We see this measure as an unnecessary restriction on the elected city council, since the city manager already has power over most personnel matters. We can’t help but worry that, if such a measure was in place previously, the public may have been denied a voice and a forum for discussion of the issues involving some high-profile police investigations. While the city council has no power to directly impact personnel matters, we cannot in good conscience recommend voting for a measure that would strip the council’s ability to give citizens a voice at city council meetings and command influence in the public eye over such matters. We recommend a vote AGAINST Proposition D.
Cedar Park’s Proposition E would require a two-thirds vote of the city council before any member of the council could disclose any information the council deems as being protected by the city’s attorney-client privilege.
This proposition takes a direct shot at government transparency and would limit an elected representative of the public, who might be in the minority on an issue, from discussing that issue with the media or the public. History has taught us repeatedly that this type of prohibition is a bad idea. We recommend a vote AGAINST.
Cedar Park’s Proposition F would eliminate duplicate spending in the area of bond coverage. We recommend a vote FOR.
Proposition G would clarify that the city council has no power to direct the activities of the city secretary. We can’t help but wonder what incidents prompted this measure. This also seems to be aimed at the balance of power, but we see no reason the city secretary’s duties shouldn’t be clarified. We recommend a vote FOR.
Proposition H would officially add the fire department, and other departments, to be added to the city charter. We recommend a vote FOR.
Proposition K would require any serving member of the city council to immediately resign upon filing to run for any office other than city council. We see this as a good idea and recommend a vote FOR.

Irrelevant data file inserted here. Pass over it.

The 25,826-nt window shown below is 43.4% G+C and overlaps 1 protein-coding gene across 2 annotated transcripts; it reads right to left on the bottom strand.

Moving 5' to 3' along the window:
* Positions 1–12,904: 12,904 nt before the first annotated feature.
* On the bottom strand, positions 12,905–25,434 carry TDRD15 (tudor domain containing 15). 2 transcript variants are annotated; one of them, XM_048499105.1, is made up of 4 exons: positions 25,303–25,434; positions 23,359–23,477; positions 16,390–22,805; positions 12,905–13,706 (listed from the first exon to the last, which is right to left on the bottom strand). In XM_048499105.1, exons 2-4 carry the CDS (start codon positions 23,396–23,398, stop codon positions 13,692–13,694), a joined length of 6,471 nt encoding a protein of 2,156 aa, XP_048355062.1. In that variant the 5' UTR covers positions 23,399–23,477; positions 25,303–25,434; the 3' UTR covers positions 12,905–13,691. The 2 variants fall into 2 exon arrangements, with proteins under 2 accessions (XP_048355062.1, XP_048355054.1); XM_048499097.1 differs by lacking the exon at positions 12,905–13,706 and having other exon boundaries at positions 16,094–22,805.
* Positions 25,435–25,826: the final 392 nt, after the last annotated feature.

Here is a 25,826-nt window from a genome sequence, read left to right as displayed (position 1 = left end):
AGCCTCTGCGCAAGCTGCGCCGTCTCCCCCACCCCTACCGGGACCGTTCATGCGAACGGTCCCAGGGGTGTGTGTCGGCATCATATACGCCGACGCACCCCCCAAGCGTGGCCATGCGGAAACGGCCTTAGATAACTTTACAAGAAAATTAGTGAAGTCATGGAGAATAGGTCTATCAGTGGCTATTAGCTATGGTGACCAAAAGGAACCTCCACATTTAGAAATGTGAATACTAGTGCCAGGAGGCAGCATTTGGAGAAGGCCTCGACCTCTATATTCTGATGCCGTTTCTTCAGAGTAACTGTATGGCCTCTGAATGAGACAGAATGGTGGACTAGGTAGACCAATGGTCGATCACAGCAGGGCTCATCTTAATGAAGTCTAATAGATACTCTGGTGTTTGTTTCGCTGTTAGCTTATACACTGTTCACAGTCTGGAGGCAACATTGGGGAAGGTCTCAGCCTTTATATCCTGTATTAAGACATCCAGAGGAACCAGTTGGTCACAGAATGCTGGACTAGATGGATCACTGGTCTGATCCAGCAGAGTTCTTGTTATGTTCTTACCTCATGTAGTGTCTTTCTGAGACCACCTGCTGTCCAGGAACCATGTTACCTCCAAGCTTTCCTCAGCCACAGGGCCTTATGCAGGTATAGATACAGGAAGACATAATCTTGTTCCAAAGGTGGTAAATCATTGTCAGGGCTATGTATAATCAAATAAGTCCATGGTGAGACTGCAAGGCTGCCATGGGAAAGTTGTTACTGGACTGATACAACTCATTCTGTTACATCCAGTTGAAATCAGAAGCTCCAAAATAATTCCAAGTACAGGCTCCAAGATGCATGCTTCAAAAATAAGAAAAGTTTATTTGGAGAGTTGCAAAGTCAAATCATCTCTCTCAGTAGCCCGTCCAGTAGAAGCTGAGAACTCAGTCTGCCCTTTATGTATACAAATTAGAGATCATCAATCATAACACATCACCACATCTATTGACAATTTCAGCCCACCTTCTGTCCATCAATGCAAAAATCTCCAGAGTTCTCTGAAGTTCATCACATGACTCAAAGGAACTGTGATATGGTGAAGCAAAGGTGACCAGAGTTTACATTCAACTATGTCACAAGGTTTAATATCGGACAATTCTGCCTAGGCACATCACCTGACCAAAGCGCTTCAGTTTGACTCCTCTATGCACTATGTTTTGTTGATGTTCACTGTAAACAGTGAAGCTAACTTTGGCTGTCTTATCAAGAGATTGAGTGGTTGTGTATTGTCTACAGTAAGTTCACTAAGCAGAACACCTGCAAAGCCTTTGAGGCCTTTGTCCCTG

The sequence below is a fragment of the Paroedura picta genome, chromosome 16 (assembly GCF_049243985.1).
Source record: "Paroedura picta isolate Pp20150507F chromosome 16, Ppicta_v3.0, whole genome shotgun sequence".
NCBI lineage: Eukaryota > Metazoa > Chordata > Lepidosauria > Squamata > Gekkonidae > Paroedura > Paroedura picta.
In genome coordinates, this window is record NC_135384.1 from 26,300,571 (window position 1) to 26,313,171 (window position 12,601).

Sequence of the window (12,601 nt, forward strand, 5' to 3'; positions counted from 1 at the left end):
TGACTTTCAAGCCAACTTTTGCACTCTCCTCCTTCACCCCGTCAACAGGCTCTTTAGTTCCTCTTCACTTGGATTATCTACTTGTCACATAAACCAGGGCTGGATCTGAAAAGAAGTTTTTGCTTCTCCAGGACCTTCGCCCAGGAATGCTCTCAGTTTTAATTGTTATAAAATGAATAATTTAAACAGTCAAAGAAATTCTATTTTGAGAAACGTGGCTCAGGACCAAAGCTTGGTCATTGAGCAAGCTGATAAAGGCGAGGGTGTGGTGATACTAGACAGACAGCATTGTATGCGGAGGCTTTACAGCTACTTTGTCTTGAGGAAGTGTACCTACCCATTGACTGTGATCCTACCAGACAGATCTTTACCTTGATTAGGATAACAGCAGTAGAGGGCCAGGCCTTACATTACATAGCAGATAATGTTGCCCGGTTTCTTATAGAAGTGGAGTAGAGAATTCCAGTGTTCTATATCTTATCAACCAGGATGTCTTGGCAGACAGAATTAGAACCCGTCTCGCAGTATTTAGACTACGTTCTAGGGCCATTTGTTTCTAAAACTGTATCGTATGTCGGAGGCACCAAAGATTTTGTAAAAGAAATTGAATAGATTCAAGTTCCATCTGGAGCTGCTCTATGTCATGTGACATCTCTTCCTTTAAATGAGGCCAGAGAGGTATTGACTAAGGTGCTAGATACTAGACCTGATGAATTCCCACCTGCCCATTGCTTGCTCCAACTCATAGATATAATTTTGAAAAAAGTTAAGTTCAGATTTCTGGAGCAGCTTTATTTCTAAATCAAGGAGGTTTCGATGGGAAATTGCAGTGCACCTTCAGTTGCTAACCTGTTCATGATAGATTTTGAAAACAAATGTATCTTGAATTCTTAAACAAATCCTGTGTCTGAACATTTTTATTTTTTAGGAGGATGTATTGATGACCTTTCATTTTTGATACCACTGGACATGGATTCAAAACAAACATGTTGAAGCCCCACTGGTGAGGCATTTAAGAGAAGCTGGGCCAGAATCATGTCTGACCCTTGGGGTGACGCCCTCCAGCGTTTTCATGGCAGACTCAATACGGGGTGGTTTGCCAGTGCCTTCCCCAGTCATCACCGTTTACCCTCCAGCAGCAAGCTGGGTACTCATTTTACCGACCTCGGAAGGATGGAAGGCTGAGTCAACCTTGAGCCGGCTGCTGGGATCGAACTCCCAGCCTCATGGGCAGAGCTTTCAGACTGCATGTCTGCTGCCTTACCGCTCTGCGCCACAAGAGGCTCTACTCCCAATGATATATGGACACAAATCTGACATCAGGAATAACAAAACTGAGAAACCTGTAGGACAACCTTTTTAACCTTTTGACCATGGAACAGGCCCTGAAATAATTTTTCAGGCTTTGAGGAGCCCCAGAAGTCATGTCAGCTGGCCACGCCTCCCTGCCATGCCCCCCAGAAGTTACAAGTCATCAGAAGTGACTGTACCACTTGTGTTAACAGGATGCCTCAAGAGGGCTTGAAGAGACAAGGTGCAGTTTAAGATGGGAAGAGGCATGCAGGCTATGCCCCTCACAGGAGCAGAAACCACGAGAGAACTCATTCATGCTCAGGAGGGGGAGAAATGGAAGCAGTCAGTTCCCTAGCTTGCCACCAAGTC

Proposition L would change the city secretary’s responsibility when it comes to initiative or referendum petitions, requiring only that the secretary certify whether a petition has the required number of signatures. We recommend a vote FOR.
Proposition M would require the city to adopt a comprehensive plan and match zoning to be in compliance with that plan. We recommend a vote FOR.
Cedar Park’s Propositions I, J, and N-V are all directed at eliminating redundancies and getting the city charter into compliance with state law. We recommend a vote FOR all of those.
Leander’s Proposition A would require the city council to get cost estimates and timeframes for implementing any revisions to the city’s comprehensive plan, and to review the plan annually to determine progress and accuracy of cost estimates. We see this as a good idea and recommend a vote FOR.
Leander’s Proposition B is aimed at ensuring that there is only ever one person serving on the city council by appointment. We recommend a vote FOR.
Proposition C would allow the city to use the same auditor for five years, up from the current three years. We recommend a vote AGAINST.
Proposition D would reduce the number of signatures required for initiative and referendum petitions. We see this as generally good and recommend a vote FOR.
Propositions E-H bring Leander’s city charter into compliance with state law. We recommend a vote FOR all of those.